Authorities are warning New South Wales' fire nightmare is far from over with fears spreading fires will cause "damage and destruction" before the night is over.
Twelve emergency warnings have been issued by the NSW Rural Fire Service (RFS) and the temperature in Penrith, in Sydney's west, reached 48.9C just after 3pm.
Highways have been closed and communities on the South Coast, the Snowy Mountains, and Sydney's doorstep have been urged to take shelter after conditions deteriorated.
Rural Fire Service (RFS) Commissioner Shane Fitzimmons warned a southerly change moving up the coast this evening meant things could get worse.
"Looking at where the fires are moving and spreading, I'll be surprised if we are not seeing reports of damage and destruction before the night is over," he said.
"It's going to be a very long afternoon and evening and, as that southerly approaches, it's going to be a volatile southerly with wind strengths up to 80kph or more.
"[It will mean] a long, difficult few hours."
Premier Gladys Berejiklian said there hadn't been any reports of lives lost but it was a "very volatile situation" and "we are yet to hit the worst of it".
"We are discouraging people from moving from where they are, given the serious threats and the fact that we have so many fires at an emergency level."
The Princes Highway, that connects Sydney and Adelaide, is closed in both directions near Jervis Bay and drivers in some places have been warned to avoid all non-essential travel.
Many of the emergency blazes were on the South Coast between Nowra and Bega, and the Snowy Mountains, where five out-of-control fires were also threatening properties.
The RFS warned a fire-generated thunderstorm had formed over one fire in the Snowy Monaro area creating a "very dangerous situation".
Closer to Sydney, the Green Wattle Creek fire in the Southern Highlands has also returned to emergency level.
That blaze has razed more than 264,000 hectares and residents have been told the fires pose "a serious threat to life".
While they are the most serious threats, the bigger picture in NSW is significantly more dire - around the state more than 130 blazes are stretching an estimated 3000 firefighters.
New South Wales Transport Minister and Member for Bega, Andrew Constance, has compared the South Coast fires to "an atomic bomb."
Constance said he had been out defending his home against ember attacks today, after fighting off a ferocious blaze earlier this week.
"I've got to be honest with you, this isn't a bushfire it's an atomic bomb," he told ABC Radio Sydney.
"It's indescribable the hell it's caused and the devastation it's caused."
The NSW death toll since the start of the bushfire season is 17, including eight since Monday and at least 449 homes destroyed on the South Coast since New Year's Eve.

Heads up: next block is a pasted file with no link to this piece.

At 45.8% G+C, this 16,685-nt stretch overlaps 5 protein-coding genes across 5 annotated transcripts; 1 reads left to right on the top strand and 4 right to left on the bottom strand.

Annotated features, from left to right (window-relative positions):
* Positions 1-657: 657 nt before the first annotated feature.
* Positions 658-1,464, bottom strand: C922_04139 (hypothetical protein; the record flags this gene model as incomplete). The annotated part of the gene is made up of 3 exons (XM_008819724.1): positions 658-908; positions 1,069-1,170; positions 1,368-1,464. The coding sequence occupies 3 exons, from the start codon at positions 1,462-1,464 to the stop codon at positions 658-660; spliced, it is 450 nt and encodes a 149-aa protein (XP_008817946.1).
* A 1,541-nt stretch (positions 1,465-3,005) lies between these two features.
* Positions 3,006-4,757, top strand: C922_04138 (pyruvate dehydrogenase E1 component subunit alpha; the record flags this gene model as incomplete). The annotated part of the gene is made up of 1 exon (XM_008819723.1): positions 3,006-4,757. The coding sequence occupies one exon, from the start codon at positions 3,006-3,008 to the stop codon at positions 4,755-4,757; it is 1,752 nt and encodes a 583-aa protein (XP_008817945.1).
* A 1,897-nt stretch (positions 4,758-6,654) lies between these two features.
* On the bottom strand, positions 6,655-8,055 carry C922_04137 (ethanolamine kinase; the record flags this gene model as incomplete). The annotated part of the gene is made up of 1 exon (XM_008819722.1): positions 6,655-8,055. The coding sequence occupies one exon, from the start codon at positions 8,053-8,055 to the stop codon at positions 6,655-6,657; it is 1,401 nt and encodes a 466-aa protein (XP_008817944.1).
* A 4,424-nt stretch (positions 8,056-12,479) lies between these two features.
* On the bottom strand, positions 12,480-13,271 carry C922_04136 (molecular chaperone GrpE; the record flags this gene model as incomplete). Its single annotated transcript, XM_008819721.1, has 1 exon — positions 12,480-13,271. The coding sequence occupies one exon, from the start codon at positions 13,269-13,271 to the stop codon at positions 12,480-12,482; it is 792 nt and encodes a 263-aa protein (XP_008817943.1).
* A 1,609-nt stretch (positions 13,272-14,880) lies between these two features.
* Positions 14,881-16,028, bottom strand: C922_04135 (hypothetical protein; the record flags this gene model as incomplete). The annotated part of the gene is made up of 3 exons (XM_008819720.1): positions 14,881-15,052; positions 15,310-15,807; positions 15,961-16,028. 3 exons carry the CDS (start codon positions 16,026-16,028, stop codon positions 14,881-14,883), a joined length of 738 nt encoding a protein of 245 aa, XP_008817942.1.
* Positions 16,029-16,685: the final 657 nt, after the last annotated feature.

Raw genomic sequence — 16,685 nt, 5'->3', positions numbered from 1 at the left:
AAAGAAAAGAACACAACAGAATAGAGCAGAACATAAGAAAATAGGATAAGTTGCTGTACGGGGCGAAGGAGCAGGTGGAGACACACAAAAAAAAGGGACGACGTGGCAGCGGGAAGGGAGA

Bushfires threaten dozens of Victoria communities
Army helicopters have been used to evacuate dozens of people from the fierce fire threat in Victoria, where more than 100 homes have been razed and towns remain at risk tonight.
Strong winds are continuing to push fires towards communities in Victoria's north-east and East Gippsland, where six people remain missing.
Authorities said at least 110 properties and 220 outbuildings had been lost - but the full scale of the damage is not yet known after thousands of people fled threatened communities.
"Our biggest concern at the moment is very significant fire activity in the north-east of the state," Premier Daniel Andrews said this evening.
"We have about 1000 firefighters on the fire ground, we are by no means out of this."
In the East Gippsland town of Omeo, residents have described seeing the sky turn red, and then black, as a fire front hit.
Around 50 people were evacuated from the town using Army helicopters after bushfire hit about 4:00pm.
Resident Brian Hadden said it went "red and black" as the main fire front hit, before helicopter evacuations began.
"Where I am at the Omeo Recreation Reserve, there is about six or seven big choppers, army and police," he told ABC Gippsland.
"I can see lots of wind and hell of a lot of smoke. It's been a hell of a day and a night."
Deputy chief fire officer Beth Roberts said authorities were working to juggle both firefighting and relief as they responded to the "unprecedented" bushfire emergency across East Gippsland.
"While we are absolutely concentrating on response, it is important for us to be looking at immediate relief and recovery," she said.
Late this afternoon, cooler temperatures reached East Gippsland. It dropped to 17C at Mount Nowa Nowa and 20C at Orbost, a dramatic drop from 40C earlier in the day.
Two deaths confirmed in South Australia
Two people have been killed in bushfires that have ravaged large parts of Kangaroo Island in South Australia, police have confirmed.
The deaths happened on the Playford Highway in the centre of the island.
Yesterday, the ABC posted a video on Facebook showing footage of a "fire twister" on Kangaroo Island.
While damage assessment is continuing, the ABC has confirmed several houses have been lost and there has been significant damage to the exclusive Southern Ocean Lodge hotel.
The threat on the western half of the island has been downgraded to watch and act but the fire is still out of control.
Up to 150,000 hectares - about a quarter of the island - has been burnt and authorities are warning of significant property losses.